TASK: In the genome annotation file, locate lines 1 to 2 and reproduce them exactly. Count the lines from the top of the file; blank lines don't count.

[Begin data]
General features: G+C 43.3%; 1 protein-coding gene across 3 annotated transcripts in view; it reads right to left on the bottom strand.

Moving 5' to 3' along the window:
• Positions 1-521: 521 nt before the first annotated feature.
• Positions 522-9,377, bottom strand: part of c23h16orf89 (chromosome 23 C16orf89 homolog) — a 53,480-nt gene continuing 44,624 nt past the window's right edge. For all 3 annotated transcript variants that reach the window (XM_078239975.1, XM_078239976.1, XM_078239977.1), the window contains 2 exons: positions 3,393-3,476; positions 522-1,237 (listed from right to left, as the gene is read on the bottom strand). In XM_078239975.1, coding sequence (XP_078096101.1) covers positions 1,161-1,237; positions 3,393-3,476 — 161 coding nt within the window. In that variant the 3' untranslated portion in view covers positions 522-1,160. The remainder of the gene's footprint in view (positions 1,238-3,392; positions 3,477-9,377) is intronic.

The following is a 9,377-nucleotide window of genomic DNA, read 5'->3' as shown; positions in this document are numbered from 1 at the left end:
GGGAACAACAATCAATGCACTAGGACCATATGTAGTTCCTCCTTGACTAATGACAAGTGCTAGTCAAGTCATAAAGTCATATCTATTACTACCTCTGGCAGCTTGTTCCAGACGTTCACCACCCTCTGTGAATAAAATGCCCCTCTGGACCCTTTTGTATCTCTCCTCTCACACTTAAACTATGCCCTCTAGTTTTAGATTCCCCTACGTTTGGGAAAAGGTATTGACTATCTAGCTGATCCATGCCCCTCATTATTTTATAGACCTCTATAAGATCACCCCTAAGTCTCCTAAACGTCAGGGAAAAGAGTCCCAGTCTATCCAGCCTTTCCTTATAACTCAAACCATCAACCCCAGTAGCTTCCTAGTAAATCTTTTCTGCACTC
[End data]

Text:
General features: G+C 43.3%; 1 protein-coding gene across 3 annotated transcripts in view; it reads right to left on the bottom strand.

Moving 5' to 3' along the window: